Futurama: “31st Century Fox”
The hunt is on and Bender is the hilarious prey.
September 4, 2012 8:49 pmR. Wesley Matheson
For the past week, I’ve attempting to articulate my thoughts on the wrap-up to Futurama’s rather lackluster half-seventh season (Comedy Central announced earlier that Futurama’s seventh season will be split into two, 13-episode half-seasons).
After days of mulling, I indeed came to the staggering, eloquent conclusion that the two episodes were decent. In fact, I’d even expand, if humanly possible, on my own disarmingly poignant insight and say the episodes - “31st Century Fox” and “Naturama” - were decent examples of what Futurama does best when it’s on its game. They offered biting social commentary; some geeky science stuff; subtle comedy combined with a number of hearty laughs; and brief glimpses at the beating heart that once defined our beloved sci-fi series.
Still, the episodes suffer from some flaws that were difficult to overlook, such as its consistently scattered plotting that really takes away from the stories it tries to tell. And the insistence that jokes - no matter how lame - are needed to fill space. Silence is better in many cases where there’s just no natural need for humor (I’m looking at you, ice cream bit). Are comedy series going to hit all the time? Of course not. But Futurama has been in the game long enough to know its limits.
(Note: I will cover "Naturama" in a separate post)
“31st Century Fox,” was witty, interesting, and at times unpredictable. It incorporated a few sharp jabs at the sport of foxhunting, which was a fresh attack if nothing else. Apparently, foxhunting is still a thing today in the United Kingdom and other countries. Touché for bringing that to light. It also overtly addressed the slaughtering of innocent animals, and, perhaps more importantly, comically related how we’re all pretty much capable and culpable of murdering innocent things all the time.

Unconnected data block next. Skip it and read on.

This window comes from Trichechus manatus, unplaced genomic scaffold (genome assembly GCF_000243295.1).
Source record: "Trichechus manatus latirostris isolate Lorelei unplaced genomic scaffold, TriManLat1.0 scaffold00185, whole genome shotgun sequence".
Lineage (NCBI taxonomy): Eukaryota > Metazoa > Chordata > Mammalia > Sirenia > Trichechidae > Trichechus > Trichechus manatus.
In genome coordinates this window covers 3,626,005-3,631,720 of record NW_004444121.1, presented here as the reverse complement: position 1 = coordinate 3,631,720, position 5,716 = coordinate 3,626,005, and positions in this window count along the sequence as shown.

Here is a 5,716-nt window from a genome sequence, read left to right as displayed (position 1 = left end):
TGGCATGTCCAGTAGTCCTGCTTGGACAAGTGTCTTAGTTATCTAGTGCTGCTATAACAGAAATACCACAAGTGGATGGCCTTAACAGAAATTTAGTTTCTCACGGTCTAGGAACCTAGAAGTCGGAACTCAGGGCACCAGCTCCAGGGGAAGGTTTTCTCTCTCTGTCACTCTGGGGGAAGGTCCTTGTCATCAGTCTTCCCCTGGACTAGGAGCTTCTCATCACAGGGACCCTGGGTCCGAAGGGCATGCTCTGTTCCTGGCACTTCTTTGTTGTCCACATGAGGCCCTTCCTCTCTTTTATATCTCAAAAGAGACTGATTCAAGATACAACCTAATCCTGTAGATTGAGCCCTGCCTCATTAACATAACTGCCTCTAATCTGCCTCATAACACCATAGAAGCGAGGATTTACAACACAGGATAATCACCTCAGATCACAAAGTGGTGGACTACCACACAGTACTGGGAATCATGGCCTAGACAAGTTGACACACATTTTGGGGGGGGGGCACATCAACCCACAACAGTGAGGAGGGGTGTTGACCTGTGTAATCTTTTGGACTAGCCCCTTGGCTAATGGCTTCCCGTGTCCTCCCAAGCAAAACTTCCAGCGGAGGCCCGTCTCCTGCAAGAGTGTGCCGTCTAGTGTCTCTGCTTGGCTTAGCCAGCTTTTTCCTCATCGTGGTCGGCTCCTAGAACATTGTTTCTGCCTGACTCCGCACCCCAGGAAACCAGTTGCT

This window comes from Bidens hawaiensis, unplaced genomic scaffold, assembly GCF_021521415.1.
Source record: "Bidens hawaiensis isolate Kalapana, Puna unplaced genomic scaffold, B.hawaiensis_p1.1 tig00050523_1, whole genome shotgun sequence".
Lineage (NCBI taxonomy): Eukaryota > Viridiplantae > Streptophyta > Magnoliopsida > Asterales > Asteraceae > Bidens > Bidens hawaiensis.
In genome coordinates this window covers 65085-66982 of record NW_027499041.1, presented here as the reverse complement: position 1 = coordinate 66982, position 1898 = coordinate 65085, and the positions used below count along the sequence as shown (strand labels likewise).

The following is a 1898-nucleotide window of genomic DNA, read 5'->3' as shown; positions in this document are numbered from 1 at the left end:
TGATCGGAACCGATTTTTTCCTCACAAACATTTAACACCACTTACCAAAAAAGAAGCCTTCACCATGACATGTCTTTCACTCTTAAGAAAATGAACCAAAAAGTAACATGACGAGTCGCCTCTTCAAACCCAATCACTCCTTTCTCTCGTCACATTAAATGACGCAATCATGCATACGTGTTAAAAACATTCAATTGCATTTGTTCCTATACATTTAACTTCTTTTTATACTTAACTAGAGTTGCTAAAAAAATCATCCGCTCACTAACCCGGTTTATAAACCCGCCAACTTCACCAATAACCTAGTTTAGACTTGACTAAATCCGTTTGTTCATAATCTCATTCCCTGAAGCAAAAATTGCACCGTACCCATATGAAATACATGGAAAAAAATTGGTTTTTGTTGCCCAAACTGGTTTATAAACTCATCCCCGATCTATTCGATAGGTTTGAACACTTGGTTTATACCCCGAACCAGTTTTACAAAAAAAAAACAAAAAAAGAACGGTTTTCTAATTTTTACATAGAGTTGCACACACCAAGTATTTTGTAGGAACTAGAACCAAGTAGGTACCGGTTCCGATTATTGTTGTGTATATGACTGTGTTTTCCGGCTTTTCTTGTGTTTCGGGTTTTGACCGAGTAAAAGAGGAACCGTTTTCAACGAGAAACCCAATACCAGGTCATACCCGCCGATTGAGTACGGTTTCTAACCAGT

The episode begins when Bender purchases foxhunting garb to replace his Planet Express uniform, which leads him on the hunt with an elite foxhunting club, comprised of uptight, wealthy, British gentlemen (I’ll always appreciate a stab at British elitism, even though it is a very cliché and predictable stab). Leela protests this hunt, of course, but acquiesces once it’s revealed the hunted fox, as well as the pursuing hounds, are robots. This infuriates Bender, who leads a front to free robot animals from such cruelty and is subsequently hunted by the foxhunters.
Much leading up to the great Bender hunt is a bit of a jumbled, rambling comedy. But it’s not unwelcome. In fact, this episode is far more focused than most the show’s recent episodes. The final third, which involves the hunt of Bender, is probably the best time spent on the episode, demonstrating what Futurama's best qualities. Jokes come naturally, the wit is exceptional, the commentary biting, and there’s even a bit of pathos involving a tiny, mechanical fox. You actually begin to feel for the mechanical mammal, which seems to share its heroic, sympathetic persona with many of Futurama’s pitiable animals (damnit, Seymour, you beautiful bastard).
Additionally, most of what Bender says hits, which is a triumph in its own right. In fact, even though much of the episode focused on Bender, our belligerent robot had a more toned-down arrogance than usual. Sometimes episodes centered on Bender lay on the Bender-is-great comedy too thick. And sometimes that Bender-is-great comedy is not actually comedy, but redundancy and obnoxiousness. Here, the writers gratefully find a balance.
And through it all, you note hints of philosophical issues in today’s world. Robot animals are manufactured to lay eggs, made for sport, others raised for slaughter. So are ours. In a sense, we engineer our animals, pumping them full of hormones and doing other stuff I don’t understand to make them tastier or larger. It’s that cleverness to use sci-fi for a bit of commentary that's really a fine attribute to the show. Indeed, like with all good Futurama episodes, the writers are telling us we suck. Just with robots.
Things I failed to weave into the review:
- There’s nothing wrong with these uniforms that a few denim patches won’t fix!
- What’s that weird cat?
- Are you ready to call it a day? Or do you have one more score to settle?
|FIND YOUR GEEK RATING
out of 10